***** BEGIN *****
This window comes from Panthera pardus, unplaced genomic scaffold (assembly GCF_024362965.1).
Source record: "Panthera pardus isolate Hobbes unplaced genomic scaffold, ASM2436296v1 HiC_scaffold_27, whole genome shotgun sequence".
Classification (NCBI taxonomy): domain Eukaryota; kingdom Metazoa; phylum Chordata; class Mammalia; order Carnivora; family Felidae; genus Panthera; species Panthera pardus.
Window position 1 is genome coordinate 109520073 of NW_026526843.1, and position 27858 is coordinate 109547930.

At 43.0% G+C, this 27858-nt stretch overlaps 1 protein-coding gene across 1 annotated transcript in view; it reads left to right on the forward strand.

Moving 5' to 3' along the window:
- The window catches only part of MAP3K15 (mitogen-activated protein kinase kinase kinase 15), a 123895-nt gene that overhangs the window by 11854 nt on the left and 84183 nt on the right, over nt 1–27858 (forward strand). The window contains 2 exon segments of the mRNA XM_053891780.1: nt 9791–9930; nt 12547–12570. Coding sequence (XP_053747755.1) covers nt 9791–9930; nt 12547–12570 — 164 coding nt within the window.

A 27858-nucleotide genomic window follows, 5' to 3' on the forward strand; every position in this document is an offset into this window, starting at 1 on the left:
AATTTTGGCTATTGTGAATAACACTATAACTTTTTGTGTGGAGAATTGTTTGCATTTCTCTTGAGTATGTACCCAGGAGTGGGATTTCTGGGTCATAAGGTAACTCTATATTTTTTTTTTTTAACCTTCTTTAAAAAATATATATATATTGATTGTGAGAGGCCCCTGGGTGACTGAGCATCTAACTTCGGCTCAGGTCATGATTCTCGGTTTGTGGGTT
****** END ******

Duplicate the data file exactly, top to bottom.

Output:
This window comes from Panthera pardus, unplaced genomic scaffold (assembly GCF_024362965.1).
Source record: "Panthera pardus isolate Hobbes unplaced genomic scaffold, ASM2436296v1 HiC_scaffold_27, whole genome shotgun sequence".
Classification (NCBI taxonomy): domain Eukaryota; kingdom Metazoa; phylum Chordata; class Mammalia; order Carnivora; family Felidae; genus Panthera; species Panthera pardus.
Window position 1 is genome coordinate 109520073 of NW_026526843.1, and position 27858 is coordinate 109547930.

At 43.0% G+C, this 27858-nt stretch overlaps 1 protein-coding gene across 1 annotated transcript in view; it reads left to right on the forward strand.

Moving 5' to 3' along the window:
- The window catches only part of MAP3K15 (mitogen-activated protein kinase kinase kinase 15), a 123895-nt gene that overhangs the window by 11854 nt on the left and 84183 nt on the right, over nt 1–27858 (forward strand). The window contains 2 exon segments of the mRNA XM_053891780.1: nt 9791–9930; nt 12547–12570. Coding sequence (XP_053747755.1) covers nt 9791–9930; nt 12547–12570 — 164 coding nt within the window.

A 27858-nucleotide genomic window follows, 5' to 3' on the forward strand; every position in this document is an offset into this window, starting at 1 on the left:
AATTTTGGCTATTGTGAATAACACTATAACTTTTTGTGTGGAGAATTGTTTGCATTTCTCTTGAGTATGTACCCAGGAGTGGGATTTCTGGGTCATAAGGTAACTCTATATTTTTTTTTTTTAACCTTCTTTAAAAAATATATATATATTGATTGTGAGAGGCCCCTGGGTGACTGAGCATCTAACTTCGGCTCAGGTCATGATTCTCGGTTTGTGGGTT